OPA627 at +/-5V in Sony CDP-508ESD - diyAudio
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Old 6th May 2010, 02:09 PM   #1
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Default OPA627 at +/-5V in Sony CDP-508ESD

I've been modding my 508ESD with Burr Brown PCM58P DACS and have been following the discussions on this board about OPA627, which I selected for the op amps.

The concern I have is that the OP AMP supply on the 508 is +/-5V, which is less than most other applications I've read.

I installed the OPA627s on Brown Dogg adapters, added an audio grade 100 uF Nichicon capacitors to each supply input on each opamp (4 in total), and placed a 560 Ohm resistor from output to -V supply to obtain a 9-10 mA bias into class A, which obviously does not cause a heat problem at 5v. The sound seems noticeably improved since before adding the caps and resistor.

Does anyone have any comments / recommendations when operating this opamp at low voltage?
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Old 6th May 2010, 04:42 PM   #2
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Notes on Audio Op-Amps

That link shows the min voltage for a bunch of opamps. OPA627 came in at:
Quote:
Vmin, 0.5V into 33 Ω: 6.8V
Vmin, 2.0V into 330 Ω: 9.8V
Just a wild idea I had would be you could try building a bigger battery compartment and tie the extra cells directly to the opamps because extra voltage may/may not affect how the transport and dac run. Your other option is to just use other opamps.

I've tested quite a lot of the opamps from that list in my little dot I+. I have lme49860, lt1364, ad8599, ad823, ad8610 ,opa227, opa2132, opa123, opa627. I found opa627 to have superior detail and balance. Depending on the role of the opamp I/V or gain stage they may work better or worse. I have lme49860 in my I/V and it's good.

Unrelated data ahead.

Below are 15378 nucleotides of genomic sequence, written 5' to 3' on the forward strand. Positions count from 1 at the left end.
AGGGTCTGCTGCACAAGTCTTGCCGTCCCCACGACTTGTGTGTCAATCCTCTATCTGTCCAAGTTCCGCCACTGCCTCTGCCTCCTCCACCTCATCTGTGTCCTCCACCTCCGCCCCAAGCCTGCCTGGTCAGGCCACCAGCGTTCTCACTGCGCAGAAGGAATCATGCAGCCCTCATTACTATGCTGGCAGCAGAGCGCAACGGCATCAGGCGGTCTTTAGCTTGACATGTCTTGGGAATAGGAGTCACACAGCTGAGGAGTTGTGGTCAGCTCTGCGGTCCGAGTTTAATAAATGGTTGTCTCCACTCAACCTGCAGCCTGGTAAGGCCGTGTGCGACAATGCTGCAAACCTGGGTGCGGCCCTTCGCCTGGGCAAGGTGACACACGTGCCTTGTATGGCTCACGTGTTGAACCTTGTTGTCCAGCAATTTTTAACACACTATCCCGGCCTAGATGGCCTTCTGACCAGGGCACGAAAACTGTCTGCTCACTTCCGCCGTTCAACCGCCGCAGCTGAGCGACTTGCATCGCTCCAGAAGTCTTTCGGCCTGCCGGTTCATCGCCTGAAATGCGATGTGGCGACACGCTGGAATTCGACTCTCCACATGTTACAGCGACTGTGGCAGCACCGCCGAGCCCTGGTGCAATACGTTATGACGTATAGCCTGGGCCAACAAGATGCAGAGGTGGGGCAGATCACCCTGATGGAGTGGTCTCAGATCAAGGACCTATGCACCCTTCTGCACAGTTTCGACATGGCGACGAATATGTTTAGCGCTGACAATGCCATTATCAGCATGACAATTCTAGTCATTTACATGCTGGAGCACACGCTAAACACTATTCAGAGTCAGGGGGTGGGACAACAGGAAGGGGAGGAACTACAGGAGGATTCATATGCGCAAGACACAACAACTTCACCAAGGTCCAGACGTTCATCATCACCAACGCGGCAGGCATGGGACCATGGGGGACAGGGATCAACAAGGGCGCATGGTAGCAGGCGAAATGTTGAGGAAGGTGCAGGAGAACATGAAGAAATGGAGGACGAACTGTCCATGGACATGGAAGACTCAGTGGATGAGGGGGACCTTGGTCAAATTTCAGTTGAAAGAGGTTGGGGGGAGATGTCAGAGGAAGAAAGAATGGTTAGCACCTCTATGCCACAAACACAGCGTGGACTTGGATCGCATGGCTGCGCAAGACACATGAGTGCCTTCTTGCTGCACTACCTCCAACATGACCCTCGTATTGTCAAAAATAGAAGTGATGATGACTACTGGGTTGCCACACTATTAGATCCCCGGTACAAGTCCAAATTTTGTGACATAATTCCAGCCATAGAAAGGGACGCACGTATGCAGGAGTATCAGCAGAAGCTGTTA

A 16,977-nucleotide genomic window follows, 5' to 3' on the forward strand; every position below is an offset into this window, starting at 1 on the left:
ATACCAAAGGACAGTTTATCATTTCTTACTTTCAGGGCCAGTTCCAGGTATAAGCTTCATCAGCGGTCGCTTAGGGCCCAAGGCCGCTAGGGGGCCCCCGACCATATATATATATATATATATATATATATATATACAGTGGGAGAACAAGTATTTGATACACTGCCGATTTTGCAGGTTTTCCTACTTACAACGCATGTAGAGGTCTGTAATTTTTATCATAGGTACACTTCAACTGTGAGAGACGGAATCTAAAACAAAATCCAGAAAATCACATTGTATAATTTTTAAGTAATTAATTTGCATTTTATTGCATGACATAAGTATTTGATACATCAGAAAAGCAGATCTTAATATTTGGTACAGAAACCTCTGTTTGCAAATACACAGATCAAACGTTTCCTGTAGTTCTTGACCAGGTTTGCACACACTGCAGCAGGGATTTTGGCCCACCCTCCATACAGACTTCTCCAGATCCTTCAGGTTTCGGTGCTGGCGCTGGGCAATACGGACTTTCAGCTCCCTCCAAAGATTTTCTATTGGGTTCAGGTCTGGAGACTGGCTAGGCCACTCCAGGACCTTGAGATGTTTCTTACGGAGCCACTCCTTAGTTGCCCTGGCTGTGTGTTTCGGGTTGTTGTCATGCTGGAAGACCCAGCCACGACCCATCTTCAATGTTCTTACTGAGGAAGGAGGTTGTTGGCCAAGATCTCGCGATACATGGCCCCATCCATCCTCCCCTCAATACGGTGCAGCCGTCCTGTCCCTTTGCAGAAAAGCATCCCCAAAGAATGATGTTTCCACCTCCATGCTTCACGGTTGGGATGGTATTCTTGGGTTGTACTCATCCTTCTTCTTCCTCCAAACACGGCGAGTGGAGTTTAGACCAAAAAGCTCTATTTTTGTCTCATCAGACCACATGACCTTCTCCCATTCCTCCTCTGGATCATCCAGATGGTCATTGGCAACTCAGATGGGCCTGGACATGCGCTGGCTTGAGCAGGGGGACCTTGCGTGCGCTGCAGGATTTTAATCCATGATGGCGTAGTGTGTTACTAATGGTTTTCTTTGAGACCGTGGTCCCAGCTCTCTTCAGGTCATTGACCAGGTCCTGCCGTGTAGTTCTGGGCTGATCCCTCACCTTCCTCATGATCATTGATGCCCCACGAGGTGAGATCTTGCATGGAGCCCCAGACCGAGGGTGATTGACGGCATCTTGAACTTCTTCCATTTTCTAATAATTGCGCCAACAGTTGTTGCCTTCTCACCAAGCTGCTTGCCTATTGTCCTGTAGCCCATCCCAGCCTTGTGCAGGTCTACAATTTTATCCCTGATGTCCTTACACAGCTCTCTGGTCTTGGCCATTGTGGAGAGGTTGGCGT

His comparison shows AD823, Ad8065, and AD8397 to be the best for low voltage so you might just try those 3 and see which works best.
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Old 6th May 2010, 05:37 PM   #3
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Thanks.

He defines the voltage as rail to rail, though. So when he says 9.8V is needed, my rail to rail voltage is +5.1V - (-5.1V) = 10.2V, which is acceptable.

I haven't noticed any problems - the sound seems very strong through headphones.

But, given the fact that many say this opamp performs better at higher volatges, I'm wondering if anyone would suggest further tweaks.
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Old 7th May 2010, 06:19 PM   #4
Mooly is online now Mooly  United Kingdom
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What those figures don't show in natek83's link is how the distortion rises as load impedance falls.
No opamp will drive loads of such a low value as 33 ohm correctly, the distortion will increase dramatically, as well as a virtually non existant output voltage swing... even if it seems to sound OK at low levels.

600 ohm is a recognised "minimum" for many devices, and for some older chips such as TLOxx's etc it's far higher than that.

Rather than use a resistor (560 ohms... that's bit on the low side), an active constant surrent source/sink is better, perhaps using 1 or 2 jfets. The current flowing in a resistor is anything but constant as the output signal varies. As the signal approaches the negative rail the current falls away, at the other extreme as it approaches the positive rail the current flowing in the resistor approaches 18ma approx.
I would have thought 3 or 4 ma at most to be sufficient (if you feel the need to bias them in this way in the first place).
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Old 8th May 2010, 01:24 AM   #5
EUVL is offline EUVL  Europe
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I tried the OPA627 in my Meridian 508 to replace the original NE5532s, and they worked at +/-5V. There was improvement, but the OPA627 really wants the full +/- 15V to give best performance. I am now using LT6230, which is happy at +/-5V. In fact there is a whole lot of low-voltage of opamps to choose from these days, like the ADA4841, TS971, etc.

You will need to make a small adaptor board yourself.


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Last edited by EUVL; 8th May 2010 at 01:35 AM.
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